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Sputnik Sweetheart (Panther) Paperback – 17 May 2001

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Paperback, 17 May 2001
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Product details

  • Paperback: 229 pages
  • Publisher: The Harvill Press; New edition edition (17 May 2001)
  • Language: English
  • ISBN-10: 186046825X
  • ISBN-13: 978-1860468254
  • Product Dimensions: 13.6 x 1.9 x 21.6 cm
  • Average Customer Review: 4.2 out of 5 stars  See all reviews (67 customer reviews)
  • Amazon Bestsellers Rank: 1,396,519 in Books (See Top 100 in Books)

More About the Author

Haruki Murakami was born in Kyoto in 1949. Following the publication of his first novel in Japanese in 1979, he sold the jazz bar he ran with his wife and became a full-time writer. It was with the publication of Norwegian Wood - which has to date sold more than 4 million copies in Japan alone - that the author was truly catapulted into the limelight. Known for his surrealistic world of mysterious (and often disappearing) women, cats, earlobes, wells, Western culture, music and quirky first-person narratives, he is now Japan's best-known novelist abroad.

Product Description

Amazon Review

Haruki Murakami is arguably one of Japan's finest, modern writers and is, increasingly, being seen as one of the top authors working today. The last novel of his to find its way to these shores, Norwegian Wood, was a delightful, if slightly one-dimensional coming-of-age tale. The pyrotechnics of his previous, more surreal novels (Wind Up Bird Chronicle and A Wild Sheep Chase) had disappeared but something of his eccentricity, what made his books such a wonder, had disappeared too. Sputnik Sweetheart is a confident continuation of this more simple style yet one that retains the allegories, the depth of his best work.

The narrator, a teacher, is in love with the beguiling, odd Sumire. As his best friend, she is not adverse to phoning at three or four in the morning to ask a pointless question or share a strange thought. Sumire, though, is in love with a beautiful, older woman, Miu, who does not, can not, return her affections. Longing for Sumire, K (that is all we are told by way of a name) finds some comfort in a purely sexual relationship with the mother of one of his pupils. But the consolation is slight. K is unhappy. Miu and Sumire, now working together, take a business trip to a Greek Island. Something happens, he is not told what, and so K travels to Greece to see what help he can offer.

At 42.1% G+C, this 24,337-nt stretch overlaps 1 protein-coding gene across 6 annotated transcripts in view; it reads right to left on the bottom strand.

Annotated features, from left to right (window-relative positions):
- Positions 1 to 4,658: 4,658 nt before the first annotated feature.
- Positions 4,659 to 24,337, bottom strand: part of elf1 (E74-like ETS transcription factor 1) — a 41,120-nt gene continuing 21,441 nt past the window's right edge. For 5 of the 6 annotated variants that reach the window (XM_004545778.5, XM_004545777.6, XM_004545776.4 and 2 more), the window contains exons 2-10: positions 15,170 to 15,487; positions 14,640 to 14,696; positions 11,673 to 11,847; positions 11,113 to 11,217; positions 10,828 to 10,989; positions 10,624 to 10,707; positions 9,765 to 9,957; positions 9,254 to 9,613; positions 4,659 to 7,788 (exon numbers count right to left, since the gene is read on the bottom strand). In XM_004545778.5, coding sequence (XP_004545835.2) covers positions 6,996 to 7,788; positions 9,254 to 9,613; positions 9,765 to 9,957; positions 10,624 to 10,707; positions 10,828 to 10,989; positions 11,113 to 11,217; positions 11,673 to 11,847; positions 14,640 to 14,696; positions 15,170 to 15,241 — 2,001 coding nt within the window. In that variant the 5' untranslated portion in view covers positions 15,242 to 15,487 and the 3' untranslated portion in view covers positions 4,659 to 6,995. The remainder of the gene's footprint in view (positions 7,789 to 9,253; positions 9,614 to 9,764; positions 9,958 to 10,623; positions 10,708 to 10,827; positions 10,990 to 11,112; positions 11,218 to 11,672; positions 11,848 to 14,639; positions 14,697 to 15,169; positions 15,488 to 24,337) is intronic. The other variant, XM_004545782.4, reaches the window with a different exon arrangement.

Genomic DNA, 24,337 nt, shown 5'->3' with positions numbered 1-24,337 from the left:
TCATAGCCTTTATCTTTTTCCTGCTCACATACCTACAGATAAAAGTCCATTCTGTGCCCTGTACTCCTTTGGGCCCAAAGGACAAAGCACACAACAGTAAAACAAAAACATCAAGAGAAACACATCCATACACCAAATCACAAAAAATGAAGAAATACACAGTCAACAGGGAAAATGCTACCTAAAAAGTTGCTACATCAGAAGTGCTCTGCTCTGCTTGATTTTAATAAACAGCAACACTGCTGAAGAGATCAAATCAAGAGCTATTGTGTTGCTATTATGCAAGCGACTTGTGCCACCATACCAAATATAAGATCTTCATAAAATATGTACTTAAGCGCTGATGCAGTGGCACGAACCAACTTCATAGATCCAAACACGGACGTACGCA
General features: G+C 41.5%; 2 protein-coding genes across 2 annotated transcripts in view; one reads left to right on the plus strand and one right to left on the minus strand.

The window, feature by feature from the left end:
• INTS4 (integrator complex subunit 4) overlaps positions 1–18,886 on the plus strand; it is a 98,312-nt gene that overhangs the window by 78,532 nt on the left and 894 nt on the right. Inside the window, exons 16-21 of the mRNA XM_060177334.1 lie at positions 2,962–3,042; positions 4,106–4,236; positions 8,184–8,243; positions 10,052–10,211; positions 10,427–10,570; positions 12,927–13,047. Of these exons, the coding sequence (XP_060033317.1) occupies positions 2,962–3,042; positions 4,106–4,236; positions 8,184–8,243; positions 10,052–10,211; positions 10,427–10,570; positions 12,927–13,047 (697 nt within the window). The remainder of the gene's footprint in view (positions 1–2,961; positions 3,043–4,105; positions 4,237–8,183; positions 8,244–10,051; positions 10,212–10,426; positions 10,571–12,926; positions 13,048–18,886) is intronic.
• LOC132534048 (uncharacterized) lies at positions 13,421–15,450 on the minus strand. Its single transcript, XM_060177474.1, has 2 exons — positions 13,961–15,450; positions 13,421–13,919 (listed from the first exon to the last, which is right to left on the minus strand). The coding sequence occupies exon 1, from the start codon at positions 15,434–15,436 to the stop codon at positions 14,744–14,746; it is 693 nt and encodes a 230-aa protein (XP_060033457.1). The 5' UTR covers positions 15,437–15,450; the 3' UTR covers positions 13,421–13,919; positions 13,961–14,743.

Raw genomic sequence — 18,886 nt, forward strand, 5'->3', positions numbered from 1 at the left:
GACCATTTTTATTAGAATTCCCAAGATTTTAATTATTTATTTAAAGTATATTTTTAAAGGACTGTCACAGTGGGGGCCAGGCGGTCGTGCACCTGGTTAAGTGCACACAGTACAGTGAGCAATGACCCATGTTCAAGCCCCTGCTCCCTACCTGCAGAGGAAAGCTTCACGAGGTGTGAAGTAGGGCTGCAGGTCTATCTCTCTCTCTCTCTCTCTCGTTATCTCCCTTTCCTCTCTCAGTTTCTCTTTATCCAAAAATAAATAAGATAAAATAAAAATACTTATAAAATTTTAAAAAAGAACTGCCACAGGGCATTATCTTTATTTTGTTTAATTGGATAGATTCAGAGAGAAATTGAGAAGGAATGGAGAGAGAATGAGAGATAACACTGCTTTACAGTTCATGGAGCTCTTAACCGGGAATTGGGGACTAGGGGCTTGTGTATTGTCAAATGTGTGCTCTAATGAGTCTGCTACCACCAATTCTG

Themes of love, loss, sexuality, identity and selfhood are all interrogated, woven into a compelling, romantic, serious and sometimes sad book. It is a disarmingly simple, hugely satisfying, intelligent and moving work and one of Murakami's best. Simplicity, sprinkled with a dose of his magic, has enabled Murakami to write candidly, succinctly and beautifully about the complications and difficulties of love and loving. --Mark Thwaite


"Grabs you from its opening lines. . . . [Murakami's] never written anything more openly emotional." -"Los Angeles Magazine" "Murakami is a genius." -"Chicago Tribune" "Murakami has an unmatched gift for turning psychological metaphors into uncanny narratives." -"The New York Times Book Review" "An agonizing, sweet story about the power and the pain of love. . . . Immensely deepened by perfect little images that leave much to be filled in by the reader's heart or eye." -"The Baltimore Sun" "[Murakami belongs] in the topmost rank of writers of international stature." -"Newsday" "Murakami's true achievement lies in the humor and vision he brings to even the most despairing moments." -"The New Yorker" "Perhaps better than any contemporary writer, [Murakami] captures and lays bare the raw human emotion of longing." -"BookPage" "Murakami . . . has a deep interest in the alienation of self, which lifts [Sputnik Sweetheart] into both fantasy and philosophy." -"San Francisco Chronicle" "Not just a great Japanese writer but a great writer, period." -"Los Angeles Times Book Review"

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First Sentence
In the spring of her twenty-second year, Sumire fell in love for the first time in her life. Read the first page
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Customer Reviews

4.2 out of 5 stars
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Most Helpful Customer Reviews

Format: Paperback
"Sputnik Sweetheart" by Haruki Murakami is book that speaks about loneliness, about the sense of inevitability when love decays and we are unable to do anything about it.

The book has three main characters - a college student, who is called K. is in love with his best friend Sumire. Sumire is an ambitious writer who sees K. as close friend, but nothing more. On the other hand, Sumire is crazy in love with Miu, who is married and can't longer love anyone due to her difficult and traumatic experience back in student time. Sumire will give up her writing to be able to work as Miu's assistant and they will depart to Greece for a business trip. When Sumire will mysteriously vanish without any trace, Miu will ask K. to help search for her...

With its theme of loneliness and isolation, this book by Haruki Murakami is similar to his some other works.